Events and developments shaped popular perception of the “sexual revolution.” Sex-education courses in schools and colleges were radically redesigned to replace euphemism and scare tactics with explicit visual aids and practical information. New books suggested that women were as eager for one-night stands and other sexual thrills as were men. Many states repealed their sodomy laws and introduced “no-fault” divorce. And in 1973, Roe v. Wade ended a century of criminalized abortion. Once again the “sexual revolution was reinterpreted and redefined. [pp. 4-5]

7 thoughts on “What was the “sexual revolution”?”

  1. That’s how I remember it. I noticed most of your comments in the previous post were LRY recollections. My recollections are largely of adults getting in way over their heads (with drugs too). Maybe that explains people recalling chaos at LRY events. The adult supervisors were awol.

    Your right much work needs to be done here to come to terms with this past. The strange thing I see today with UUism coming out of this past is a very focused OWL program for kids that teaches good sense about sexuality, coupled with total nonsense on a theological level e.g. blather about “sexual justice” which declares “rights” but says nothing about obligations, duties, and ethics. You’re free but we’re silent on what you should do. We don’t teach that (from my narrow perspective at UUSG) to our kids, but we preach something like it publically.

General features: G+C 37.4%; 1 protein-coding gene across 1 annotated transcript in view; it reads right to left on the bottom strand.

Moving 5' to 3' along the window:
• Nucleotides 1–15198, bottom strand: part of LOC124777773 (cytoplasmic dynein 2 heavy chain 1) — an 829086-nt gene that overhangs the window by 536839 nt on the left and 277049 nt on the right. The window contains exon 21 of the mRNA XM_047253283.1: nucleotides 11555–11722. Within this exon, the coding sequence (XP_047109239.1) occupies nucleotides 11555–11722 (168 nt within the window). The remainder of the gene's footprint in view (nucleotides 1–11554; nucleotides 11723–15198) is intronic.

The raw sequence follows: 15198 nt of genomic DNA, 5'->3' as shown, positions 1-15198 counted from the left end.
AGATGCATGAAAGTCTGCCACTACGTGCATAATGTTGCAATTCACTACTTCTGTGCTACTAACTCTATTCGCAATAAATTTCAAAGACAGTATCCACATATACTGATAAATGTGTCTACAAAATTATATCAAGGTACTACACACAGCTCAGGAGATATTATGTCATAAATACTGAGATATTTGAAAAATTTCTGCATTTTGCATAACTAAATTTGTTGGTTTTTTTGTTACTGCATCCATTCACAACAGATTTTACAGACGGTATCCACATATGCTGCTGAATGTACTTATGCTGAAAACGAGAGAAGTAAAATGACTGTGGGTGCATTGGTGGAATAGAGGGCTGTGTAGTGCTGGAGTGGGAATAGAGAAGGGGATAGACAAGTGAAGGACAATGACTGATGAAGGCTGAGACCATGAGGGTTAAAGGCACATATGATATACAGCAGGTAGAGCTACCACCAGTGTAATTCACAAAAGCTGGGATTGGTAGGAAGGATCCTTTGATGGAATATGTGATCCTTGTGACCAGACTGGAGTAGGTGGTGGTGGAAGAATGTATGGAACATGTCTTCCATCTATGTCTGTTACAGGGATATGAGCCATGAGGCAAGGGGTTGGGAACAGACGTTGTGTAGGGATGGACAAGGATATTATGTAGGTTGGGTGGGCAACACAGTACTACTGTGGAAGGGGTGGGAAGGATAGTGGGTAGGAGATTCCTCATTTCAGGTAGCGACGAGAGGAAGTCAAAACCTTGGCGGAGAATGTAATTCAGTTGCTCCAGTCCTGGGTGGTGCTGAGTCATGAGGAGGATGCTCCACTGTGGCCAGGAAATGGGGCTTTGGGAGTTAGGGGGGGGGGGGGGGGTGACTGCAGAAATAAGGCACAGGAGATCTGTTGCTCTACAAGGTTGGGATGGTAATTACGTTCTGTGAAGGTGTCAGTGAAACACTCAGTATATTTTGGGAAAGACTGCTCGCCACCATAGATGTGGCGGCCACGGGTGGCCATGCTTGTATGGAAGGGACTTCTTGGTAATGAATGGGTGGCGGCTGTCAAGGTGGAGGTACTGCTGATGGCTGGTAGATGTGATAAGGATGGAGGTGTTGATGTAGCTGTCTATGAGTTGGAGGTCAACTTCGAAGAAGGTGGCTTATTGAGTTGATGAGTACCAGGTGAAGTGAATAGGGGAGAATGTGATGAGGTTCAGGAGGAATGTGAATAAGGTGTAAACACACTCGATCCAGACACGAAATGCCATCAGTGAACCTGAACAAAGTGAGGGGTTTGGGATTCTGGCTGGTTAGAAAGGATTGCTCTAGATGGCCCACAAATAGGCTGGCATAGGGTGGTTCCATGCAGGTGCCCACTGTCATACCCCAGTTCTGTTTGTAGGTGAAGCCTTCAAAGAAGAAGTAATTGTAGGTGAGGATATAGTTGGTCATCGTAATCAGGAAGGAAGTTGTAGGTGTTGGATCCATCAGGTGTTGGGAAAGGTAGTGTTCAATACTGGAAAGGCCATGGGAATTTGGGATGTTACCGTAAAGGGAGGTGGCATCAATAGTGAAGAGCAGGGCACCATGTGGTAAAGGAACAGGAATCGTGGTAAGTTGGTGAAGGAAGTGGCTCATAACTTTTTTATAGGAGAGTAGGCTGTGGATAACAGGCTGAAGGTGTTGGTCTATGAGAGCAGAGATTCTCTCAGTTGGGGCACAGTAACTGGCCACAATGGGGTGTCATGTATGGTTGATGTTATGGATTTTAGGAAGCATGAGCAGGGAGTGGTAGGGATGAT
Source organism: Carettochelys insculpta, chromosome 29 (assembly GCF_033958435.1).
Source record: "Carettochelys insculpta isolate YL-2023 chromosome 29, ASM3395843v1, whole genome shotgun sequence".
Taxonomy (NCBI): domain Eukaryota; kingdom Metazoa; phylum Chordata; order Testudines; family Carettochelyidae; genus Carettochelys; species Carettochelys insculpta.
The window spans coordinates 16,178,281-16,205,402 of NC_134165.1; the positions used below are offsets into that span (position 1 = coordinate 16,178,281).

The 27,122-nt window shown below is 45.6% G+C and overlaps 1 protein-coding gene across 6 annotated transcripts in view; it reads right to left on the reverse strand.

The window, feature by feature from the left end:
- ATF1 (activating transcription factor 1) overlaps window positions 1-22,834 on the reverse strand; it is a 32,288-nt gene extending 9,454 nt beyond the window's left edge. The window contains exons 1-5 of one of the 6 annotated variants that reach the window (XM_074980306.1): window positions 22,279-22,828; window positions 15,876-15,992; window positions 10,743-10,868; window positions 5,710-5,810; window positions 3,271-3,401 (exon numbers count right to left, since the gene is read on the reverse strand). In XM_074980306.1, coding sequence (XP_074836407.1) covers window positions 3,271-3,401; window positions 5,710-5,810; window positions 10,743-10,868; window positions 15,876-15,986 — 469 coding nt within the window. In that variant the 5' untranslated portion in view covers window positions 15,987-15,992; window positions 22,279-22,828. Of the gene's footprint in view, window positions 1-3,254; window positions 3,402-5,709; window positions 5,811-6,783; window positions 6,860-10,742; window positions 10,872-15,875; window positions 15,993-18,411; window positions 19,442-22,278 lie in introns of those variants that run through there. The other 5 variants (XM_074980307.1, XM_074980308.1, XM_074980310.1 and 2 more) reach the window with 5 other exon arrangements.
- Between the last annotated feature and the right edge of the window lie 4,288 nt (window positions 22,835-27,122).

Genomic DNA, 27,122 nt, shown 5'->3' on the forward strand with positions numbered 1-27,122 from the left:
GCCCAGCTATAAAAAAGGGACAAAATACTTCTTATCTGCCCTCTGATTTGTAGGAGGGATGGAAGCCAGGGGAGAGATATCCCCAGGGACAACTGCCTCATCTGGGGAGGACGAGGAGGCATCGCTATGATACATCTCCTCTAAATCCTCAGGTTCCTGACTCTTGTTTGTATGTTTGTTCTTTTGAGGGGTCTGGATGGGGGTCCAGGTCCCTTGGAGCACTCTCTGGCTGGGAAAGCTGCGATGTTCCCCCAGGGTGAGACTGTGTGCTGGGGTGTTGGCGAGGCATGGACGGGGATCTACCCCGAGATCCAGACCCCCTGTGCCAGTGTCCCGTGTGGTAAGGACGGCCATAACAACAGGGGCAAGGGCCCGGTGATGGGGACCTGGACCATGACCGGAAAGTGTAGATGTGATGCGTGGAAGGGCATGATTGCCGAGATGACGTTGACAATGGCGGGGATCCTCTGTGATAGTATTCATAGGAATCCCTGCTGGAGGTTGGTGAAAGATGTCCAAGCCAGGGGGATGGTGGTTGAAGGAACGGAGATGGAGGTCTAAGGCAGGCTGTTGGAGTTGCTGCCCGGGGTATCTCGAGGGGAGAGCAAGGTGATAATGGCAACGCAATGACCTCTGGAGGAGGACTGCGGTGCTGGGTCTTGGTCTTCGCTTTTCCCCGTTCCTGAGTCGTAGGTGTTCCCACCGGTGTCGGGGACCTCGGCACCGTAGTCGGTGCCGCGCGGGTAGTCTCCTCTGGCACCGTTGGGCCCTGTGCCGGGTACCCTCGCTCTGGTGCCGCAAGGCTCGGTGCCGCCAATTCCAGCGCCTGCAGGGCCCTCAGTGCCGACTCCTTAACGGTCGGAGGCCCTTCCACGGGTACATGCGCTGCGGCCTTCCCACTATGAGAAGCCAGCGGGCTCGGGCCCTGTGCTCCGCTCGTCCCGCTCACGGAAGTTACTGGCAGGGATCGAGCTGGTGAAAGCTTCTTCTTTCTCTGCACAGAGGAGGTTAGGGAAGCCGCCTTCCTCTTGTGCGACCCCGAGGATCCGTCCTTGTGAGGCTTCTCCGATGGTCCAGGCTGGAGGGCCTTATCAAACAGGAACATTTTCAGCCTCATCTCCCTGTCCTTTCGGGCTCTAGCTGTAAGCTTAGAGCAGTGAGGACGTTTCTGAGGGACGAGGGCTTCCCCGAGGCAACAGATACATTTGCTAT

I suspect that’s because for our Churches to survive they had to deal asap with the obvious wreckage of the revolution, but our theology/ethics has yet to catch up.

  2. Bill, I don’t know what OWL training you have had or what OWL classes you have attended, but you obviously slept through a large part if you missed the part about obligations, duties and sexual ethics.

  3. You entirely missed the point DSD. OWL at my Church did exactly that! (My daughter attended by the way, not me.)

    It’s our Theologies voiced to the larger community that miss the mark. Dig into some of the writers and you’ll find them deeply vague e.g. what in the world is Sexual Justice? in a way directly contrary to our practice.

    I attribute that in part to our first hand expeirence with the wrechage wrought by the sexual revoluion. We just haven’t gotten around to thinking our writing about it. In part that may be guilt for having lead some of it. I don’t know, but greatly appreciate Dan for opening up the topic here.